Florida's Collaborative Law Process Act: a non-adversarial approach to divorce
December 8, 2017
Going through a divorce is often a difficult and trying time in one’s life, and although the situation varies immensely person to person and family to family, part of this is characterized by the adversarial process itself. This year, a new Florida statute went into effect which offers an alternative to the traditional adversarial approach. The Collaborative Law Process Act, sections 61.55 – 61.58, Florida Statutes, formalizes a process which has been in practice in the state for many years. According to section 61.55, the “purpose” section of the act, “[i]t is the policy of this state to encourage the peaceful resolution of disputes and the early resolution of pending litigation through a voluntary settlement process. The collaborative law process is a unique nonadversarial process that preserves a working relationship between the parties and reduces the emotional and financial toll of litigation.”
The collaborative model is an entirely voluntary process intended to facilitate a resolution to a divorce or family law matter without the need for court intervention or adversarial proceedings. The collaborative process begins only when both parties choose to enter into a collaborative law participation agreement, and it is concluded only when the matter is settled (either in full or in part), or when the process is terminated by one or both parties. There are a variety of ways in which the process can be terminated, but each amounts to one party either affirmatively ending the process or taking action evidencing the intent to do so, such as the filing of a related matter in the court.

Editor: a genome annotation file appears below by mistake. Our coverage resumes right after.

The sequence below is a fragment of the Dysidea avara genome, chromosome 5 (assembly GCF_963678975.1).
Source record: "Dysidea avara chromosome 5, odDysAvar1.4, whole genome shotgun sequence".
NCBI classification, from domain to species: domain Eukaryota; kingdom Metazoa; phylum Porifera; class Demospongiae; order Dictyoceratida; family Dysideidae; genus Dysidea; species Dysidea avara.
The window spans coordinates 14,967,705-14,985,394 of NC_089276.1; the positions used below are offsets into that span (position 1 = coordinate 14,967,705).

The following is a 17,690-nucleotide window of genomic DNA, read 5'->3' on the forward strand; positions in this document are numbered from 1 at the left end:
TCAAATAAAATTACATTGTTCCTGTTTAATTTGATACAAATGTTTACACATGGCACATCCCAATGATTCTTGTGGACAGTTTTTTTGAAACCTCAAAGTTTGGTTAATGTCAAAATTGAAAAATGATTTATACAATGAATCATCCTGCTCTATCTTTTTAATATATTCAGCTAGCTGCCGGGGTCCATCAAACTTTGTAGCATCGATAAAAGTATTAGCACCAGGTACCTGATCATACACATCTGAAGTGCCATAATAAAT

In short, the collaborative process continues only as long as each party is willingly participating in it, a crucial element for its effectiveness. The collaborative process has other unique aspects designed to encourage open communication between the parties. While each party is represented by his or her own collaborative attorney, the process typically involves a neutral financial professional and a neutral mental health professional. In addition, subject to certain exceptions and guidelines outlined in the statute, collaborative law communications are confidential. By focusing singularly from the outset on reaching a non-adversarial and voluntary settlement, the process is intended to encourage a peaceful and early resolution to disputes.
Florida's adoption of statutes formally outlining the collaborative process in family law cases should aid parties, courts, and attorneys alike in uniformly practicing and applying the method. This offers an interesting alternative to the traditional adversarial process that some parties may wish to explore.
Dreyfus Harrison, P.A. is a full service Civil Litigation Law Firm in Clearwater, Florida that has been serving the Tampa Bay area for over 30 years. Our areas of practice include Divorce & Family Law, Personal Injury, Estate Planning & Probate Litigation, Civil Litigation, and Business & Corporate Law. To schedule a consultation, please call our office at (727) 442-1144.